Why Some Couples Need Discernment Counseling Before the Divorce Ink Is Dry

There’s one last stop on the road to divorce that all couples should know about. It’s called discernment counseling. The purpose of discernment counseling isn’t to talk anybody out of anything. Its purpose is to ensure that both parties are given the tools and opportunity to achieve full clarity about the decision to separate before making a final choice. At the end of the therapy experience, couples can choose to:

  • Go forward with the divorce.
  • Attempt reconciliation using therapy.
  • Keep the marriage in its current state without making changes.

For couples who do decide to proceed with a divorce following discernment therapy, the experience can help to shape how they handle co-parenting and post-divorce interactions. It can also help them to fully close the chapter without risks for an on-again, off-again scenario.

I think there is one specific circumstance where discernment therapy can be particularly useful for helping couples to make an informed choice. Divorce ambivalence is a common thing that few people talk about. It describes a scenario where one half of the marriage has emotionally “checked out.” Their ambivalence causes them to lack any strong feelings regarding either getting divorced or staying in the marriage. While they are checked out, they haven’t necessarily leaned out yet. Meanwhile, the other spouse is still fully committed. They would love to lean back into the marriage using therapy, communication tools, and anything else it takes to stop constantly questioning the relationship.

What Couples Get From Discernment Therapy

I should state again that the purpose of discernment therapy isn’t to talk anyone out of doing anything. Its role is to help a couple on the brink of divorce clarify the true direction of their relationship. In some cases, the truths that are revealed will confirm that divorce is the answer. In other cases, the couple may finally be able to communicate about how both parties are contributing to marital issues in a way that creates a path for reconciliation.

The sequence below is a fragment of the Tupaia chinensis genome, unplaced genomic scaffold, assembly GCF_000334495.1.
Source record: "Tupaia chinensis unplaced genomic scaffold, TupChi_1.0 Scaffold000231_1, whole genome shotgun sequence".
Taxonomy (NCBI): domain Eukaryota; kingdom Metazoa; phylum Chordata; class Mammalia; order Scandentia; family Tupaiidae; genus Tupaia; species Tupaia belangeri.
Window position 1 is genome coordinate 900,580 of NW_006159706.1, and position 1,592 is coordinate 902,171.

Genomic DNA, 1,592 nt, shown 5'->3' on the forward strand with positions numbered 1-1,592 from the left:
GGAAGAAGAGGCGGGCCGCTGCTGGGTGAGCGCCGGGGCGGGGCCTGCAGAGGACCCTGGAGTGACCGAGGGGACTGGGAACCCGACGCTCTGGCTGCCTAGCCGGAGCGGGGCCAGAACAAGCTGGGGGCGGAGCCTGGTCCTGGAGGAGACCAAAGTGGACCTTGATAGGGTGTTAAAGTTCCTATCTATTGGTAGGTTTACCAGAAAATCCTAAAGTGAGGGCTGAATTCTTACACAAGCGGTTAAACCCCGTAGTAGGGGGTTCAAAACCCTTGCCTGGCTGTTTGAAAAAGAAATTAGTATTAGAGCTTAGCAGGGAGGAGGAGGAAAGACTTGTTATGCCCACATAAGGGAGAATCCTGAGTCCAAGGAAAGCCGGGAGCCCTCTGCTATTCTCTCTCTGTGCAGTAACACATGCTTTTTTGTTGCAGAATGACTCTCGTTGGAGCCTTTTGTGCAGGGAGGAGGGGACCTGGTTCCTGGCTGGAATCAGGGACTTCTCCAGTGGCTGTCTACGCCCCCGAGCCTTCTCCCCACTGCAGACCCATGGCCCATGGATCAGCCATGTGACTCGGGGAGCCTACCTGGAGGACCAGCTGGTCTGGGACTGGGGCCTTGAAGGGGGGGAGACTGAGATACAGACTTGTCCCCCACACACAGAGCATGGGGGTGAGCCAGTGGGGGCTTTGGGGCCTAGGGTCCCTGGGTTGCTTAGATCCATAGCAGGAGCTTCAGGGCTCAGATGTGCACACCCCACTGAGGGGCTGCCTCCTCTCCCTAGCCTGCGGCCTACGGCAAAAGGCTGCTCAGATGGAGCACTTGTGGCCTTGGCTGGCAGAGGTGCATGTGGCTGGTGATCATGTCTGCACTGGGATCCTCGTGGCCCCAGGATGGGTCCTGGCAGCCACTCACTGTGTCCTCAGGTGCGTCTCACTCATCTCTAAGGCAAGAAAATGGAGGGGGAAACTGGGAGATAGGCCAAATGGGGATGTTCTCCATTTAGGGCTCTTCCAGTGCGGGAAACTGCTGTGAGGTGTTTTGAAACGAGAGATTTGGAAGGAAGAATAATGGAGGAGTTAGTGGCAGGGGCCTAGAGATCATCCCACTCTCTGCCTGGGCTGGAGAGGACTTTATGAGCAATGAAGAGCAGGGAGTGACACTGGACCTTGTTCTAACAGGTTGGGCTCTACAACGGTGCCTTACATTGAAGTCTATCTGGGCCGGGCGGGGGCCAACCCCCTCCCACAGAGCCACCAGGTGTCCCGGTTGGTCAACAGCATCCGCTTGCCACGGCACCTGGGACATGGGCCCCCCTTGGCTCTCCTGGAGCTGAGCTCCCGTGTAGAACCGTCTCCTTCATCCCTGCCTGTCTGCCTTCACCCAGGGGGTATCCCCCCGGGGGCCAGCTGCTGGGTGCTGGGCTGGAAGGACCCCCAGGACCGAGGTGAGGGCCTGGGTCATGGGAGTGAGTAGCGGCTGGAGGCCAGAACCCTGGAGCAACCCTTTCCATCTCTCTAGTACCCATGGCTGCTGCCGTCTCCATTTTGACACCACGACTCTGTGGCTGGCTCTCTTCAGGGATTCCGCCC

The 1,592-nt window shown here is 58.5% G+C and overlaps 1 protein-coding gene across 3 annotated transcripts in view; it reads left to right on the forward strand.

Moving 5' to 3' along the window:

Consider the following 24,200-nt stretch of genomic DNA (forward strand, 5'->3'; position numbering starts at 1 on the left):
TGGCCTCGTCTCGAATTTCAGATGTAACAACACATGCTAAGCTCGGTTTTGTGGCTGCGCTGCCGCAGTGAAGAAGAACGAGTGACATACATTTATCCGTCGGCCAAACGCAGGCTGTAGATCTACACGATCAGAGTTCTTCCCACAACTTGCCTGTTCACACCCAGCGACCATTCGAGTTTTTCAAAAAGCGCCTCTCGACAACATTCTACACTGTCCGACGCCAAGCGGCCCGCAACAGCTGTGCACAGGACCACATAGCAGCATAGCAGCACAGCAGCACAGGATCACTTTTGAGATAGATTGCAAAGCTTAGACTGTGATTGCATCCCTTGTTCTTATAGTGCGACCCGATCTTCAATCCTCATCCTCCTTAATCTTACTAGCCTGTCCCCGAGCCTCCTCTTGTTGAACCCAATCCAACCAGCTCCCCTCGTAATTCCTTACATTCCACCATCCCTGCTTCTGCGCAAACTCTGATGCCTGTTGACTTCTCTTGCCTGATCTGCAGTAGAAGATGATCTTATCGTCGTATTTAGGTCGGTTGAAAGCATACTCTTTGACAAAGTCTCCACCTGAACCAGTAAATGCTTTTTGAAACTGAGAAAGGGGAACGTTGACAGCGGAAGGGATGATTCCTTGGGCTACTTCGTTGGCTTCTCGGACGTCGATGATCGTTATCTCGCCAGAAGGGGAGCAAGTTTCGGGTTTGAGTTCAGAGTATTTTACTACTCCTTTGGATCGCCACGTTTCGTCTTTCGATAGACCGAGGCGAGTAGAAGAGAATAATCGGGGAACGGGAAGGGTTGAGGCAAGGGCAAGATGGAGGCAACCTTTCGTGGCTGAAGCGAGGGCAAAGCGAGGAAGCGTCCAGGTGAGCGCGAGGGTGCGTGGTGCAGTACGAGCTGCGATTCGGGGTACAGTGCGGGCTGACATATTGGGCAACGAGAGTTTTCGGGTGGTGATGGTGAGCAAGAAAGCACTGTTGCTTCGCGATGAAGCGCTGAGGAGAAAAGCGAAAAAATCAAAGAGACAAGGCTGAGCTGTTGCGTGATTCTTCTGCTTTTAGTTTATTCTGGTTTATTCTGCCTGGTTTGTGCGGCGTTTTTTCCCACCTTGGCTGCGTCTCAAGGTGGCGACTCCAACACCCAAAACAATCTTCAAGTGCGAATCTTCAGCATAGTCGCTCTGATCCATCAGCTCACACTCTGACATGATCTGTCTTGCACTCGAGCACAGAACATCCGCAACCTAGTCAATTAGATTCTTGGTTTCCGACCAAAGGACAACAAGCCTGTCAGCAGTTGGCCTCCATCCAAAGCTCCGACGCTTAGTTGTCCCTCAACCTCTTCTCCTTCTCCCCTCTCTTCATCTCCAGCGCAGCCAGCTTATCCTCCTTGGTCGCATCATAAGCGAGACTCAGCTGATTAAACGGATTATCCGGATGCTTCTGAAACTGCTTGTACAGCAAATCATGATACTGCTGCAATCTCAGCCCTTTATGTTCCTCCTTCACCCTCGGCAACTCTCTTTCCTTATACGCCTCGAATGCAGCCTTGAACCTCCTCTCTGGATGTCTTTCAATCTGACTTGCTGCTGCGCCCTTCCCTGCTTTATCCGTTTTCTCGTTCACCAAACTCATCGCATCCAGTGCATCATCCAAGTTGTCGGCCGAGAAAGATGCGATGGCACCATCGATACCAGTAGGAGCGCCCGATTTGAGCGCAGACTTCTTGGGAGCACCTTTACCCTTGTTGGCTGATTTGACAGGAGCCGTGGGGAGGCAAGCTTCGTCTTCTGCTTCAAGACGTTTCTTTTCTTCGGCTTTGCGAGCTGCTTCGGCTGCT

The newness of discernment therapy means that therapists don’t have a ton of research on its outcomes. However, one 2021 study done on the impact of discernment counseling on individuals who decide to divorce found that couples who underwent the process largely felt that it provided them with the clarity and honesty needed to make a decision. Another common theme that participants reported was that discernment counseling provided them with the sense of resolution and acceptance they needed to move forward with their decisions.

I’m excited about the growing popularity of discernment therapy because it provides a space for couples to say things that have never been said before in their marriages. While it can potentially “save” some marriages, the biggest benefit is that it saves couples from the grief of unsaid and unresolved things that often accompanies divorce. This can be especially important in marriages where ambivalence is clouding the decision-making process.